FACT: Even though nails are the new beauty statement for the summer, you might want to consider giving them a little downtime between manicures. All nail polishes will gradually turn your nails slightly yellow when left on for long periods of time. What's worse, the darker the colour, the more pigment there is, which means it is even more likely your nails will stain. And, it's not only your nails' colour that will suffer from being over-polished. Like skin, nails need to be able to breathe in order to grow in strength and length. If they're constantly covered in thick coats of hot fuchsia, you'll soon find yourself sporting a not-so-attractive set of off-yellow, brittle nails.
Myth: Expensive cosmetics are better than supermarket brands
FICTION: High-end beauty brands love to entice us with their expensive and glamorous ad campaigns featuring gorgeous models with flawless skin and perfect make-up. But you don't have to break the bank to treat your skin or recreate the latest looks on the catwalk. "Just because some cosmetics are expensive doesn't mean they are better products. A lot of the time it's the packaging that costs," says make-up artist Sarah-Jane Thompson. A little research on what's available can go a long way to filling your beauty cupboard with effective budget buys. Just a quick google will reward you with great insider tips from make-up artists, beauty editors and bloggers.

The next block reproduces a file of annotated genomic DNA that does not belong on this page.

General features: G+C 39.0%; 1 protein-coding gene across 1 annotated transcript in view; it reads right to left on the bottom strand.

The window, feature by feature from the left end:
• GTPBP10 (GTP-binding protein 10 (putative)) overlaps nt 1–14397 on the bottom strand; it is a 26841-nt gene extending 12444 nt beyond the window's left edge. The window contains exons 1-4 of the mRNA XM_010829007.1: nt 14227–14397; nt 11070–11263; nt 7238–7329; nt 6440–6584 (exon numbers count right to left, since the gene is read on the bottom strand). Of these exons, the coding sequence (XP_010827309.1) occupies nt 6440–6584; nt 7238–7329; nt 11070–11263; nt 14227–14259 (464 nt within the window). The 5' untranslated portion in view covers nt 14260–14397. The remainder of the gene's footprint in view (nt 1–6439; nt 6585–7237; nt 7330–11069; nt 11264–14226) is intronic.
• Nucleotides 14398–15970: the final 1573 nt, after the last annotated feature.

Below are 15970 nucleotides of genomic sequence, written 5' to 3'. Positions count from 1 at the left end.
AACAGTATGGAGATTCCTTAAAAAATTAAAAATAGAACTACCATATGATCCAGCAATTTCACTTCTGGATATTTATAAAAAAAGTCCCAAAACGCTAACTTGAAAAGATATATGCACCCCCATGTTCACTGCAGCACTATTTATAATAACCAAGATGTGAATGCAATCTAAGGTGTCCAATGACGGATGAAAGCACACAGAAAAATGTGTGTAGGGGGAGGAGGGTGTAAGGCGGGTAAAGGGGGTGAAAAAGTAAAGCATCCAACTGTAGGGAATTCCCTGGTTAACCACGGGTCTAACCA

Myth: It's not OK to use your friend's make-up
FACT: As much as you'd like to try out your friend's latest make-up treat, don't! Sharing is never a good idea as there is always a chance of spreading germs. Bacteria develops very quickly through make-up products. Mascaras, lipsticks and foundations have a shelf life for a reason, and even with your own products, you should always adopt hygienic practices. "If you really can't keep your hands out of your friend's make-up kit, then use individual spatulas to take the product out and then use your own brushes to apply it," suggests Sarah-Jane.
Myth: The best way to spray perfume is to spritz it in front of you and then walk into the mist
FICTION: Even though there is no specific rule about how perfume should be worn, this is actually not the best way to apply your fragrance. Walking into the mist will only make your clothes smell rather than you. It will also inevitably lead to oily stains on your clothes, which often prove difficult to remove. Perfume is actually formulated to sit on your skin, so the best place to apply it is to your pulse points to make it last all day. You could also pop a spritz just behind your knee and on the back of your ankle - you'll then get to enjoy your own fragrance as the scent wafts upwards when you walk.
Myth: You can get rid of cellulite
FICTION: The dreaded orange peel is every woman's worst nightmare. And we're prepared to put ourselves through anything to get rid of unsightly cellulite at the beach. But no matter how many high-tech treatments, scrubs, peels and creams you try out, nothing, and we mean nothing, will fully get rid of the fatty tissue that builds up in your cells. Unfortunately it's all in your genes, and if your mother suffered from cellulite, the chances are you will too. Sticking to a healthy diet and enjoying regular exercise is your best bet to reducing its appearance.